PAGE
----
“That whenever any Form of Government becomes destructive of these ends [the preservation of our rights], it is the Right of the People to alter or to abolish it, and to institute new Government, laying its foundation on such principles and organizing its powers in such form, as to them shall seem most likely to effect their safety and Happiness.”

Compare and Contrast: Use a Venn diagram to cite common themes in these two passages and the critical differences.
Question: Cite textual evidence to identify ways in which Thomas Jefferson built on the ideas of John Locke.





First Quarter

August 19 – October 15

Topic: Foundations of American Government

Instructional Time:

7 Days

Cur. pgs. 6-7

OC³ and Essential Questions

Topics/Content

Suggested Resources and Activities

3.2 Examine the American system of federalism and evaluate the changes that have occurred in the relationship between the states and the national government over time.

1.2. Cite specific textual and visual evidence to compare and contrast historic and contemporary examples of unlimited governments, known as authoritarian or totalitarian systems including dictatorships, theocracies, and absolute monarchies to examples of limited systems including direct democracies, representative democracies, constitutional monarchies, and republics.

1.3. Summarize and explain how the American system is a representative republic in which the citizenry is sovereign.

1.4 Compare the advantages and disadvantages of the major ways governmental power is distributed, shared, and structured in unitary, federal, and confederal systems in terms of effectiveness, prevention of abuse of power, and responsiveness to the popular will.
Essential Questions

  1. What is government and why is it needed?

  2. How can we as a people solve the problems of modern society to make the world a better place for future generations and ourselves?

  3. Why do governments exist?

  4. What are the characteristics of a state?

  5. What are the four most influential theories of the origin of Nation States? Explain each.

  6. How did democracy develop in ancient Greece, Rome and England?

  7. Was our government created to protect us from ourselves?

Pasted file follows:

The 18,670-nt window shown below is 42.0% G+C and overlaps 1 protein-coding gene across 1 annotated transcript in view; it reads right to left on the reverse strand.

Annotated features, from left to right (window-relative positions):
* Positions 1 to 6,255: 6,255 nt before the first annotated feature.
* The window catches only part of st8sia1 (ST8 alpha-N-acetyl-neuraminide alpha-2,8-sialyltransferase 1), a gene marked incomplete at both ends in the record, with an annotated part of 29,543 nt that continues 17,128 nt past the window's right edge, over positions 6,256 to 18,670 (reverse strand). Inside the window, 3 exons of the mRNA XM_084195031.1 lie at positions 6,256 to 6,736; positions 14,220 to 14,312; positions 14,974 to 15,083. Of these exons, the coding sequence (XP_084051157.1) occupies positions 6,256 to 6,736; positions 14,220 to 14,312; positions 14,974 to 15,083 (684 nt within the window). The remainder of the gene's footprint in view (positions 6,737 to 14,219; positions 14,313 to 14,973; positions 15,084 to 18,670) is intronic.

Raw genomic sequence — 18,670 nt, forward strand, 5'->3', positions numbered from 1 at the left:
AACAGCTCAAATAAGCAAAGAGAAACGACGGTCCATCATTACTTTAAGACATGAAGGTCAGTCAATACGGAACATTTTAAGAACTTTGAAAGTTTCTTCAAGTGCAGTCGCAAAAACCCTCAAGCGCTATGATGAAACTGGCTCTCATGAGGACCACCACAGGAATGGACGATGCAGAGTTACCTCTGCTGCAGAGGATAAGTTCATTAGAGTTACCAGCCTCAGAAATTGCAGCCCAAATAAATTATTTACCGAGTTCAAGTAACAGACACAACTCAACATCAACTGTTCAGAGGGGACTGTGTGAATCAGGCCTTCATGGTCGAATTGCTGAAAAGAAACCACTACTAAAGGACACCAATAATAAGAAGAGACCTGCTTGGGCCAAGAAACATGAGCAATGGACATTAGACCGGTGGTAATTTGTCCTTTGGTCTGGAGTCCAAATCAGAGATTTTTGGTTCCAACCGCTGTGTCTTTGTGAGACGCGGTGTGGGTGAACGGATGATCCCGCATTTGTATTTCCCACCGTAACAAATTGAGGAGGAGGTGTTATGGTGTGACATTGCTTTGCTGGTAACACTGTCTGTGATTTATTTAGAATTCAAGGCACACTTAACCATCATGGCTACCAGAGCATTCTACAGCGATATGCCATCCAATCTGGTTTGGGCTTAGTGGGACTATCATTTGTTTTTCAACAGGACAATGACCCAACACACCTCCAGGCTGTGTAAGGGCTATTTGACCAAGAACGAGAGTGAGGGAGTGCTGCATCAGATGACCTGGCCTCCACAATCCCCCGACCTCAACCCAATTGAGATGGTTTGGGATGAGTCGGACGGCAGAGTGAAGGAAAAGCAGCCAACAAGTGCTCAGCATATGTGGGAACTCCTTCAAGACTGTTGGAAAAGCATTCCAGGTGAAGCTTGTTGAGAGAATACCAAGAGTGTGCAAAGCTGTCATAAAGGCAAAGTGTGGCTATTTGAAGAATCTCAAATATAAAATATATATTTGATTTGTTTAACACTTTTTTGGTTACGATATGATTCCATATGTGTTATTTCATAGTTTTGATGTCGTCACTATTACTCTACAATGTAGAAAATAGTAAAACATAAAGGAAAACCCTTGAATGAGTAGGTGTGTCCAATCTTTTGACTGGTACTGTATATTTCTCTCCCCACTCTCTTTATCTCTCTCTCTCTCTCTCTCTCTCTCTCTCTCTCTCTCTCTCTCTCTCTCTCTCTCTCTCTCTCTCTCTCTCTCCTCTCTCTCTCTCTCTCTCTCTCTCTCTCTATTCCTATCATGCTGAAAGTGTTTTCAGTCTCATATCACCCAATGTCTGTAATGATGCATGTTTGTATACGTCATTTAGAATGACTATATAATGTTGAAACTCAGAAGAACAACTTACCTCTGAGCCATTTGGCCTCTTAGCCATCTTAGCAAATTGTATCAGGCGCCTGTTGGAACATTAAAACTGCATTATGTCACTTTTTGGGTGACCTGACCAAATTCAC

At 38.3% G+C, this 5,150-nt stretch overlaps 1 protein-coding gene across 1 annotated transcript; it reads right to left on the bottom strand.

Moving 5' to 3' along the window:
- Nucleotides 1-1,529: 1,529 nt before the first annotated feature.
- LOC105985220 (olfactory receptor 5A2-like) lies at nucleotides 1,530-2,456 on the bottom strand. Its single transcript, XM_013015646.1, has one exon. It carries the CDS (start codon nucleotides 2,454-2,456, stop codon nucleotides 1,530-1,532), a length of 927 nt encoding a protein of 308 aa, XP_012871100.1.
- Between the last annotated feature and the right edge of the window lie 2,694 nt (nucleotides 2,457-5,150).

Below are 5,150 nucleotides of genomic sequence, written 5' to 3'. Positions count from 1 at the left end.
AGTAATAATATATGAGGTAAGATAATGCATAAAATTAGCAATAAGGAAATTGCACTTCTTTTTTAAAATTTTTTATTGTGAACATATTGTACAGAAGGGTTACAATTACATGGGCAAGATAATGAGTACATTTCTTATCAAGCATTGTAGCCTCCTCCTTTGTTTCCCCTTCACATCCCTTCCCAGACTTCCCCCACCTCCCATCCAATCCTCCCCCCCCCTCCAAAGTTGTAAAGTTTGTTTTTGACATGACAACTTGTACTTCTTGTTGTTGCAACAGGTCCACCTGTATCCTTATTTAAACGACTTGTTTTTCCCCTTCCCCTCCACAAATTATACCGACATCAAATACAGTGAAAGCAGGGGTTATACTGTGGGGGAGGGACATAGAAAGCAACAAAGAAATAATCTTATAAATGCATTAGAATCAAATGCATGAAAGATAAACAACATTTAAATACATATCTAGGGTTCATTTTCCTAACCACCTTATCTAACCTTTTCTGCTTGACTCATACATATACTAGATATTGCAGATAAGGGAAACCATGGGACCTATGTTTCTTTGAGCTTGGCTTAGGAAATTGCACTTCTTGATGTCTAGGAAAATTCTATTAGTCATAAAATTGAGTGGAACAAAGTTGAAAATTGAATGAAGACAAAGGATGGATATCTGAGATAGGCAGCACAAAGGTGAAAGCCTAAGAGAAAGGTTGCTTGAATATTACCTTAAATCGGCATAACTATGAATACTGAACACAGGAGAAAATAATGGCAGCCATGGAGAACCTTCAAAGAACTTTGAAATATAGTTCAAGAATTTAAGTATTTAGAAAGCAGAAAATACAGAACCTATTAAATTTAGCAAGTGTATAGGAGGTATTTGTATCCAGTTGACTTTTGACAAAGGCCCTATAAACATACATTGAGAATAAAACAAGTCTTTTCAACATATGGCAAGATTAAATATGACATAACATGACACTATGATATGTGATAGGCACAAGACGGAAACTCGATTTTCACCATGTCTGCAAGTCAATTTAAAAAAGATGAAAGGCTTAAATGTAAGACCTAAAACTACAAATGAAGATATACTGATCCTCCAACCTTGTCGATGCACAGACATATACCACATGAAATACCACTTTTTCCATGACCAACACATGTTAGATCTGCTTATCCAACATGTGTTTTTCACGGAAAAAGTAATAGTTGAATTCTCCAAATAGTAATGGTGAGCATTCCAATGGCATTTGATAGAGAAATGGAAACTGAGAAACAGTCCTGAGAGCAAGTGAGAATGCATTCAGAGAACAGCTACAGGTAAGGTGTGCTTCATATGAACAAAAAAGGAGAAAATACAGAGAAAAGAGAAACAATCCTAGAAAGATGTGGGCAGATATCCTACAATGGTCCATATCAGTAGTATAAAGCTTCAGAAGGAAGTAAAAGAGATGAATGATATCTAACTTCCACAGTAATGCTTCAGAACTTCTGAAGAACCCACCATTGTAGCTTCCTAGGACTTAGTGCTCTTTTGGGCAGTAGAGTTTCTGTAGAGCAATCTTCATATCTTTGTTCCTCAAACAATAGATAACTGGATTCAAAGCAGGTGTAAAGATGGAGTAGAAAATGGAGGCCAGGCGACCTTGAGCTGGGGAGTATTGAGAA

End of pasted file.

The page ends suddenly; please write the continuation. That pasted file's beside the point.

8. What are the elements of “good participation” in a healthy democracy?

  1. Forms of Government (How has it changed over time?) 3.2

  • Unitary

  • Confederation

  • Federation

  • Presidential

  • Parliamentary

  • Democracy

  • Dictatorship

  • Oligarchy

  • Republic, Theocracy

1.2, 1.3, 1.4

Chapter 1-Section 2

Writing Prompt: Read the headlines below. To which type of government do the headlines refer—an absolute monarchy or a parliamentary democracy? Cite specific textual and visual evidence from the headlines, your textbook and other sources to support your answer.

Prime Minister Calls for

Vote of Confidence
Labor Party Members

Resign from Cabinet
New Coalition Government

Seems Fragile







  • CH-S = Chapter-Section in Magruders American Government, KIT = Resources in Magruders Teacher’s Kit, WTP = We the People, OSS = Outside Sources



Suggested Resources and Literacy Connection

Writing Prompt or Group Activity:
Speaker A: The story of history is the story of class struggles. Revolution is necessary to overthrow the ruling class and eventually create a classless society in which no one will be exploited.
Speaker B: The royal power is absolute and the prince need render account of his acts to no one. Where the word of a king is, there is power. Without this absolute authority, the king could neither do good nor repress evil.
Speaker C: Government should leave business alone. It should let the natural law of supply and demand determine what gets produced, how much gets produced, who does the work, the price of goods, rates of pay, and all other economic questions.
Speaker D: Men are born and remain free and equal in right. It is the duty of every government to preserve and protect these natural and inalienable rights.
Directions: Read the excerpts above, and then answer the questions below.
Each of the speakers above expresses a viewpoint on the philosophy of government.

  • Based on your knowledge of world governments, select two of the

theories and list at least two nations that accepted them and were ruled by them.

  • In your opinion, were these theories beneficial or detrimental to the success of the nations as a whole? Support your conclusions with examples.



Activities
Political Culture